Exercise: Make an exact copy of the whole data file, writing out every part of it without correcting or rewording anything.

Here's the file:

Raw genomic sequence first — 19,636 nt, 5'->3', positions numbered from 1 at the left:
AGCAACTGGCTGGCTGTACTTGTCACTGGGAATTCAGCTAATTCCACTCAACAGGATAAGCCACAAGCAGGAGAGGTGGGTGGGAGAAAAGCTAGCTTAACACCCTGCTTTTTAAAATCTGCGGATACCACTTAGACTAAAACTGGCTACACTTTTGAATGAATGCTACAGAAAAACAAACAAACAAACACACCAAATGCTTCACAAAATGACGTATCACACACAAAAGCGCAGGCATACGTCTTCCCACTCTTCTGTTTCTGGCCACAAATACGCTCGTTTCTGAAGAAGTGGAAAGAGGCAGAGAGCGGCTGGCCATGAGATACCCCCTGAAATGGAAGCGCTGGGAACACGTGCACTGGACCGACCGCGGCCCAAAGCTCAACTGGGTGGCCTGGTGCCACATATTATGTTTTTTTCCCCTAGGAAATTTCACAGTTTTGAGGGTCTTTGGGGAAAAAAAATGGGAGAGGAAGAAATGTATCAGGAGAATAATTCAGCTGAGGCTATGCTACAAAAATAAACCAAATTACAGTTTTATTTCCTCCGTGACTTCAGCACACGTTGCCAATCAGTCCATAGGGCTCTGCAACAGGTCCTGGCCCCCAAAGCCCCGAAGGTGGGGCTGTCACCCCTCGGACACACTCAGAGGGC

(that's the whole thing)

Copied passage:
Raw genomic sequence first — 19,636 nt, 5'->3', positions numbered from 1 at the left:
AGCAACTGGCTGGCTGTACTTGTCACTGGGAATTCAGCTAATTCCACTCAACAGGATAAGCCACAAGCAGGAGAGGTGGGTGGGAGAAAAGCTAGCTTAACACCCTGCTTTTTAAAATCTGCGGATACCACTTAGACTAAAACTGGCTACACTTTTGAATGAATGCTACAGAAAAACAAACAAACAAACACACCAAATGCTTCACAAAATGACGTATCACACACAAAAGCGCAGGCATACGTCTTCCCACTCTTCTGTTTCTGGCCACAAATACGCTCGTTTCTGAAGAAGTGGAAAGAGGCAGAGAGCGGCTGGCCATGAGATACCCCCTGAAATGGAAGCGCTGGGAACACGTGCACTGGACCGACCGCGGCCCAAAGCTCAACTGGGTGGCCTGGTGCCACATATTATGTTTTTTTCCCCTAGGAAATTTCACAGTTTTGAGGGTCTTTGGGGAAAAAAAATGGGAGAGGAAGAAATGTATCAGGAGAATAATTCAGCTGAGGCTATGCTACAAAAATAAACCAAATTACAGTTTTATTTCCTCCGTGACTTCAGCACACGTTGCCAATCAGTCCATAGGGCTCTGCAACAGGTCCTGGCCCCCAAAGCCCCGAAGGTGGGGCTGTCACCCCTCGGACACACTCAGAGGGC